Early spring redfishing can sometimes be dictated by what you can do instead of what you want to do, and such was the case when I met up with Capt. Chadwick Crawford of South End Anglers who operates out of Topsail, Hampstead, and the surrounding areas.
Our plan back when putting the late March date in the books was to take his skiff out to some skinny water and sight cast to schools of reds easily visible in the gin-clear, early spring water. That plan had to be saved for another day, though, when we saw that the forecast was for a wind that would be blowing a little too hard and little too steady for sight casting opportunities in shallow water.
Our Plan B was how many an early spring redfish trip goes, as spring on the NC coast has become synonymous with windy conditions—we would start our day on some docks that Chadwick had found to be productive over most of the winter months.
“The redfishing this time of year is a mix,” Chadwick explained as we slowed down well in advance of the long dock he wanted to target first. By late March many of these larger schools of reds have been the target of plenty of attention week after week, so it’s important to be as stealth as possible, even when dock fishing.
“Either docks or back shallow in the marshes is where the fish can be found,” he continued, using the trolling motor sparingly and letting the wind do more of the work of getting us into position towards the deep end of the dock. “There’s not a whole lot between due to the lack of baitfish.”
Our tide was about halfway into the rise, and at a reasonable distance he Power-Poled the boat down. In the current, the bow swung out in the direction of the dock.
“They [red and black drum] pulled in here in late December,” Chadwick told me as he pulled out a couple of rods rigged with some soft plastics. “Right around New Year’s they started showing up here, and their numbers have increased.”
Neither Chadwick nor I was interested in playing a straight numbers game of how many fish we could hook, so he wanted to at least start our day with the challenge of throwing artificials. He pointed to one of the corners at the end that featured a gangway, and he instructed me to start there. He would begin by trying an area a little bit closer to shore and hoped that between the two of us we would find fish.
After a couple dozen casts each, neither of us gotten even a nudge.
“If the water creeps up towards 60 degrees, we’ve caught them on jigs. Once it hits 60 degrees and warmer, they get a little more adventurous and start looking around,” said Chadwick, and then in the next sentence he explained that our current water temperature was 56-degrees and so he was switching over to fresh shrimp on a knocker rig.
His knocker rig is simple. He uses 30-40 lb. fluorocarbon leader (strong leader to pull fish away from the pilings and fluorocarbon to help with wary fish), ties on a 4/0-5/0 circle hook, and starts with a 1/4 oz. egg weight that can slide along the leader right up to the hook knot.
I say “starts” with a 1/4 oz. egg weight because after a few casts he graduated me to a 3/8 oz. The increase in weight was more about the castability (trying to battle the wind to get the bait in position from our spot that was far enough away not to spook any redfish) and not about holding bottom.
I was encouraged to put my casts up tight to the pilings because, as Chadwick continued, “They stay pretty tight to the pilings. There’s a little bit of food there for them on those barnacles, be it tiny grass shrimp, mud minnows, little worms, and vertebrates and stuff.”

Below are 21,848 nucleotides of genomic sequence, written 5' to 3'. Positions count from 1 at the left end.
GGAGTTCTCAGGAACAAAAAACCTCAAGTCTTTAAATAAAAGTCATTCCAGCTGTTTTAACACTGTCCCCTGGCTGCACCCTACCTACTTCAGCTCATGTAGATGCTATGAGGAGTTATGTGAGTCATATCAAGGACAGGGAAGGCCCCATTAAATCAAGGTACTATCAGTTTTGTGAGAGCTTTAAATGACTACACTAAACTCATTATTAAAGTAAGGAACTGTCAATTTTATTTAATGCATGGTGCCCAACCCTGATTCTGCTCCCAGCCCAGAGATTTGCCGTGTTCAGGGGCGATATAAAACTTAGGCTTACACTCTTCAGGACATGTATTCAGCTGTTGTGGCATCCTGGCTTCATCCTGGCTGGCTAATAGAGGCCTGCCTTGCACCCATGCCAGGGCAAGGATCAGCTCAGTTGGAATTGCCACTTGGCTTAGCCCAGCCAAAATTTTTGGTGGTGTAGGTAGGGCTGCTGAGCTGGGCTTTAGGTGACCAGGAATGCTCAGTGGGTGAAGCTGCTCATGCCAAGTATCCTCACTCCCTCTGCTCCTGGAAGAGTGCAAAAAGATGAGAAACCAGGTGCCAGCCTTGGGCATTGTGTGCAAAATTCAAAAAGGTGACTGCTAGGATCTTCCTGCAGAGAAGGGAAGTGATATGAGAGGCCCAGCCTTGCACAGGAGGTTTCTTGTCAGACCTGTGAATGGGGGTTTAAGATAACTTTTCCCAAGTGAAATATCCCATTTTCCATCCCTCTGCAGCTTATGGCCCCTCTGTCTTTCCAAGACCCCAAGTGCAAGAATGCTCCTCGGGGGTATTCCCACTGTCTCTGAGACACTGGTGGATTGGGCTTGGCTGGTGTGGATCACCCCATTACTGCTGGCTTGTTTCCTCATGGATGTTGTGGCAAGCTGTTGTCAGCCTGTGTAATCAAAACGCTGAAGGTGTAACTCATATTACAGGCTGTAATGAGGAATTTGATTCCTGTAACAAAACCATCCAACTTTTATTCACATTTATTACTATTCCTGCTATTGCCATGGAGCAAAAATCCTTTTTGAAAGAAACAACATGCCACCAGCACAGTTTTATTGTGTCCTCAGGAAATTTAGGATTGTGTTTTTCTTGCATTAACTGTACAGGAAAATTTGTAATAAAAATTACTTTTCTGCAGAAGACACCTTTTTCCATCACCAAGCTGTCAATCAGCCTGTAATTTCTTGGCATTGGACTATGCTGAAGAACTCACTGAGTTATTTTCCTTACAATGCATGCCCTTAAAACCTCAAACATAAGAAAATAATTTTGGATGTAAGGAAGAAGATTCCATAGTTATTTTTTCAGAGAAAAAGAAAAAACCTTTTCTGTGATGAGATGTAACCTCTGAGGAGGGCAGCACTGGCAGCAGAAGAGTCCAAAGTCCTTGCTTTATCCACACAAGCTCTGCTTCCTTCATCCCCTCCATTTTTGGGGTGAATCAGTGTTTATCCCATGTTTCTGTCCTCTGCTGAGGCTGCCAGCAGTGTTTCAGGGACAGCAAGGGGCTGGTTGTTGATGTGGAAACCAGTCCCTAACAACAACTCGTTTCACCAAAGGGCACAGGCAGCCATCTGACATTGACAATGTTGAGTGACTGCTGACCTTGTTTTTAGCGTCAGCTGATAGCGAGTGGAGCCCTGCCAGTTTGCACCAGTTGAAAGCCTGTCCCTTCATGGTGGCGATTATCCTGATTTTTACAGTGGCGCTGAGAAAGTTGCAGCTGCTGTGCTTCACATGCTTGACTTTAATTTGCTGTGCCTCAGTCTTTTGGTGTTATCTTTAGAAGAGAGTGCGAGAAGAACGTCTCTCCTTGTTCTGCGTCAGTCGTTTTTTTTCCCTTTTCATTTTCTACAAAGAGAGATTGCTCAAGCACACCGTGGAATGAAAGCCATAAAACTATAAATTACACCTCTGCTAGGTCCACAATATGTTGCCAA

Since we were already up current from the dock, our shrimp was sending a smell underneath the dock and attracting fish holding on the pilings.
Our shrimp didn’t have to sit long before a tap or two was followed by a pull down, or in some instances just a pull down with no taps. We had found the reds, and in between bites, our conversation wandered to questions about why one dock holds fish and not another.
Why was one dock with seemingly the same conditions of length and barnacle growth and depth of water way more productive, and way more productive year after year, than the docks in its immediate vicinity?
Of course, some docks have more traffic, with kids and dogs and adults more often making noise, and sometimes work being done on the dock will keep the fish away, but at times there just seems to something immeasurable to our observations that can explain a new class of fish on the same dock last year, five years ago, and 10 years ago.
There were no answers—just theories.
While we started by targeting the end of the dock, as the tide continued to rise, we kept on adjusting and hitting sections of the dock closer to shore. Our fish weren’t staying on one section of the dock—they were moving with the changing water depth.
And while Chadwick has found the tide migration of redfish to be true on a dock on the western side of the ICW and subsequently a long dock to reach from shore to the deeper water, the same isn’t true for the shorter docks on the sound side of Topsail Island and in the canals. Chadwick has observed, “Those fish tend to be where they want to be and they won’t migrate up and down.”
If you need an early season reason to get away from virtual worlds and spend more time in the natural world, then a spring redfish trip with Capt. Chadwick Crawford of South End Anglers in the Topsail/Hampstead area would be a strong move in the correct direction. Wind or no wind, Chadwick has places that produce.
You can check him out at www.southendanglers.com, or give him a call at (910) 984-9981.
And if the question of why one dock and not another doesn’t do it for you, then you can always tackle “Is there a pattern behind prime numbers?” or “Will we be able one day to download our brains into computers?”